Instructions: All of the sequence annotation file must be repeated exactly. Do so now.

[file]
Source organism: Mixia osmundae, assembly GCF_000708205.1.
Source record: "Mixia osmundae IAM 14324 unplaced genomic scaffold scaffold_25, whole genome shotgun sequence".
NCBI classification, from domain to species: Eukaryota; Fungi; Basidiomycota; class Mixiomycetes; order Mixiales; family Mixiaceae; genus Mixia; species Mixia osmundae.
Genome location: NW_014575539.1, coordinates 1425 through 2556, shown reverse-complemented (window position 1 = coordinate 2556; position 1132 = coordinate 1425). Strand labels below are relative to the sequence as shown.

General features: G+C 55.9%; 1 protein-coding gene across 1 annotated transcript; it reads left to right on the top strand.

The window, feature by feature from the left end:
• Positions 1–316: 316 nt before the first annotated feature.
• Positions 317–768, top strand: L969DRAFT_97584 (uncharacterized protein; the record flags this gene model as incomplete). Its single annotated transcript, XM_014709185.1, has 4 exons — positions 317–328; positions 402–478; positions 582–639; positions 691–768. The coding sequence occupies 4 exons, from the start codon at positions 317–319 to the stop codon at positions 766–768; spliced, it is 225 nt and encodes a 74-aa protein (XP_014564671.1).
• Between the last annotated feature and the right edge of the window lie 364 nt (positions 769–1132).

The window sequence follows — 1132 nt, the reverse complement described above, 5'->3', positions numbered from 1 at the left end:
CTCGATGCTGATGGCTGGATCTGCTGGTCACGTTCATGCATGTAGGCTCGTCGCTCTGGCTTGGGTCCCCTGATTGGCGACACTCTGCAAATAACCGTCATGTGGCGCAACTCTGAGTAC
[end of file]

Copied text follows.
Source organism: Mixia osmundae, assembly GCF_000708205.1.
Source record: "Mixia osmundae IAM 14324 unplaced genomic scaffold scaffold_25, whole genome shotgun sequence".
NCBI classification, from domain to species: Eukaryota; Fungi; Basidiomycota; class Mixiomycetes; order Mixiales; family Mixiaceae; genus Mixia; species Mixia osmundae.
Genome location: NW_014575539.1, coordinates 1425 through 2556, shown reverse-complemented (window position 1 = coordinate 2556; position 1132 = coordinate 1425). Strand labels below are relative to the sequence as shown.

General features: G+C 55.9%; 1 protein-coding gene across 1 annotated transcript; it reads left to right on the top strand.

The window, feature by feature from the left end:
• Positions 1–316: 316 nt before the first annotated feature.
• Positions 317–768, top strand: L969DRAFT_97584 (uncharacterized protein; the record flags this gene model as incomplete). Its single annotated transcript, XM_014709185.1, has 4 exons — positions 317–328; positions 402–478; positions 582–639; positions 691–768. The coding sequence occupies 4 exons, from the start codon at positions 317–319 to the stop codon at positions 766–768; spliced, it is 225 nt and encodes a 74-aa protein (XP_014564671.1).
• Between the last annotated feature and the right edge of the window lie 364 nt (positions 769–1132).

The window sequence follows — 1132 nt, the reverse complement described above, 5'->3', positions numbered from 1 at the left end:
CTCGATGCTGATGGCTGGATCTGCTGGTCACGTTCATGCATGTAGGCTCGTCGCTCTGGCTTGGGTCCCCTGATTGGCGACACTCTGCAAATAACCGTCATGTGGCGCAACTCTGAGTAC